A Review of the Joe Giacoio CD
"I Sing The Body Acoustic"
"I Sing The Body Acoustic"
by Joe Giacoio
Romantic Devil Records
This review is written by Kevin McCarthy, 4/06
Have you ever laughed at what you first thought was a tall tale only to find your chortle preceded a sober ending?
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Most of us have been guilty of such a faux pas. Well, prepare yourself for more
as Joe Giacoio 'sets up' his listeners time after time. His writing is
so good that we keep 'stepping init' song after song.
For comparison's sake, Ira Glass has "This American Life" on
National Public Radio--Giacoio presents his version, probably titled
"This Peculiar Life."
A prime example is "God Knows." Giacoio begins with him as a kid
praying for his Mets to stage a comeback against the Cubs, juxtaposed
with a Chicago fan pleading to God for just the opposite to happen.
Then it's Joe pleading for victory against evil and a Muslim in the
Middle East doing the same. The tale then moves from Old Testament to
New--eye for an eye to turn the other cheek, ending with:
"...Yahweh sighs, "I can't do it all
Giacoio's character in "Jesse James" worships at the temple of the
late Charles Bronson, (he) of "Death Wish" revenge movie fame. But while
he is playing children's music to second graders at PS-85 and not 'packing' at that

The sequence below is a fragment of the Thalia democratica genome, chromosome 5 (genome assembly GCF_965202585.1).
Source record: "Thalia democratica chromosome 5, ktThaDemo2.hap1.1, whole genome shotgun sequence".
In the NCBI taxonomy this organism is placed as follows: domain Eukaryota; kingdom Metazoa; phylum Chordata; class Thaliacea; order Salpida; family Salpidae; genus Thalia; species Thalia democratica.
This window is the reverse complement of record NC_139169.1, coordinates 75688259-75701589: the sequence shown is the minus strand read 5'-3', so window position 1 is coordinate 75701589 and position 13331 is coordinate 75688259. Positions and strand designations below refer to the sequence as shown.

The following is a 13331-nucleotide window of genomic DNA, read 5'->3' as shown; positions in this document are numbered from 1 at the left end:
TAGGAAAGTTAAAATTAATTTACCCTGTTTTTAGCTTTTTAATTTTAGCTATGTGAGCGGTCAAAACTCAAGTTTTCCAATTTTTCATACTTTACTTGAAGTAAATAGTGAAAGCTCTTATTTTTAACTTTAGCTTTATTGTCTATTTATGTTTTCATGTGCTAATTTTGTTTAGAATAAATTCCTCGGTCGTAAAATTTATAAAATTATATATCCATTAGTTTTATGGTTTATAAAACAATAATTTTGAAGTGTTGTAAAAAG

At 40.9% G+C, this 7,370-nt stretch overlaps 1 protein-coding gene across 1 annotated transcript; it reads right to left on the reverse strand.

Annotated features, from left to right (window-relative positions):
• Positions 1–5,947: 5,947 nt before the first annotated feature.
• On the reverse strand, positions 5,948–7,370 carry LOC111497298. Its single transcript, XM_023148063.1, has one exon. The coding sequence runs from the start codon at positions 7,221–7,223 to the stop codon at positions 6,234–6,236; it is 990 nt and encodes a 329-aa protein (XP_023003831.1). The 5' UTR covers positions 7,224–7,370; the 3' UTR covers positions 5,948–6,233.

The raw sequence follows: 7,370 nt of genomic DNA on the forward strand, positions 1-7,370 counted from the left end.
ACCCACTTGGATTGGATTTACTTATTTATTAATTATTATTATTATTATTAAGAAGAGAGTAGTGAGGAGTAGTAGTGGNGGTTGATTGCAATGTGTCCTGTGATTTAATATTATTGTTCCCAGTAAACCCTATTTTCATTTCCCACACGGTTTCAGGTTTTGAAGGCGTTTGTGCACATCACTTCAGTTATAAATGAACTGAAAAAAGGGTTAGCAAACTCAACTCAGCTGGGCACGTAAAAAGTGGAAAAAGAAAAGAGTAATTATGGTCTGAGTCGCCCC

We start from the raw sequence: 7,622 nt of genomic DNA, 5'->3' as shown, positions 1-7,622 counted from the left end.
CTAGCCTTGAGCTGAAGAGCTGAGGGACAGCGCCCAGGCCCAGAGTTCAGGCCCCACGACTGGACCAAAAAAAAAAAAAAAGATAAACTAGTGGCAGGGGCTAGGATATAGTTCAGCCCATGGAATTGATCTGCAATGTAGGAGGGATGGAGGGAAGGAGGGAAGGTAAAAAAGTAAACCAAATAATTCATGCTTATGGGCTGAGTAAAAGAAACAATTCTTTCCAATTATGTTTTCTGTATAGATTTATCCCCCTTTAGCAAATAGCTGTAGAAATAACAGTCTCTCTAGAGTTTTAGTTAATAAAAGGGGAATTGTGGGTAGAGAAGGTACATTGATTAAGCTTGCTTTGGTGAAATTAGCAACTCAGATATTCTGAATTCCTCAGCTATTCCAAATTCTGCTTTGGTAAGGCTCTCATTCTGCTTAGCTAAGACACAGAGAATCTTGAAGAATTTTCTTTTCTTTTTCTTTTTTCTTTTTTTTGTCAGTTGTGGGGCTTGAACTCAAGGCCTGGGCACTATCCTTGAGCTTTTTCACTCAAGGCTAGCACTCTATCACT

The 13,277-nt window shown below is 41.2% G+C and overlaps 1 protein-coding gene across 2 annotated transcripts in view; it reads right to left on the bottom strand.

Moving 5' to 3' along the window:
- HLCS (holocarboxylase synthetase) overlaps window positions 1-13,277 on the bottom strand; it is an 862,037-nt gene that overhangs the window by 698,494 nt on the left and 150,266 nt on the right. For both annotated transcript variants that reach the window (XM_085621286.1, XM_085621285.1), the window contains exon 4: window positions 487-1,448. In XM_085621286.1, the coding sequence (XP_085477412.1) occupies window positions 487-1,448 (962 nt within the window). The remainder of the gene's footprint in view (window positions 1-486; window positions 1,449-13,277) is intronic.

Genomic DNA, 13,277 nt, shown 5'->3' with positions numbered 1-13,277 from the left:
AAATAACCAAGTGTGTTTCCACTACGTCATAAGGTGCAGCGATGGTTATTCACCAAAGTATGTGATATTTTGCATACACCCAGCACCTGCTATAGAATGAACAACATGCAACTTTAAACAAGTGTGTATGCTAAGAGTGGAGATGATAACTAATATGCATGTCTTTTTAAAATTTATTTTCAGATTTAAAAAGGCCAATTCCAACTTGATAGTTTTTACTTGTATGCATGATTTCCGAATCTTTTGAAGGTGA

particular moment, a robber bursts into the classroom:
I made men, men made war"
"...I said 'Oh my God," but I'd forgot
In the vein of the "Fractured Flickers" cartoons of the 1960s, Giacoio offers "Ever After," his updated version:
I was in school so I couldn't pray
Then those kids pulled out their guns
And blew that creep away..."
"...Jack and Jill went up the hill
After falling in love with a female prisoner in "Incarcerated Women,"
Giacoio riffs about jailhouse rocks, strip searches and his dear mother
warning him about staying away from women in bars, who are, after all,
anxiously willing to relocate.
To fetch a pail of water
Jack fell down, broke his crown
Jill went to get their lawyer..."
But all is not playful--some of Giacoio's songs cut straight to the
bone. In "All The King's Horses," he sings this after a violent
argument with his lover:
"...You say that wasn't you who spoke
Just the anger broke free
Well, maybe that wasn't you last night
But baby, that was me...
...You know that I love you
And if I could I'd make things all right
But when you take a blow to the heart
I'm not a bullet for you to bite..."
Giacoio rates a '10' on the
poignancy scale with an exceptionally moving tribute to his adoptive parents, especially his
father, in "Flesh and Blood."
Overall, Giacoio is but an adequate singer. However, it's how he
utilizes storytelling and wordplay in presenting such skewed, amusing
and touching snapshots of reality--that's where
his talent shines.
The songs are primarily presented here with guitar
instrumentation and elements of fiddle, mandolin, viola, and bouzouki.
- Sticks and Stones (3:33)
- She Got A Rock (3:54)
- God Knows (3:07)
- I Sing The Body Acoustic (3:07)
- Incarcerated Woman (3:21) - written with Dan Pelletier
- Jesse James (3:23)
- Flesh and Blood (4:11)
- The Dinosaur Ate Barbie (2:24)
- Ever After (2:40)
- Whistling Dixie (3:27)
- All The Kings Horses (3:59)
- Galileo (3:05)
All songs by Joe Giacoio, unless as noted.
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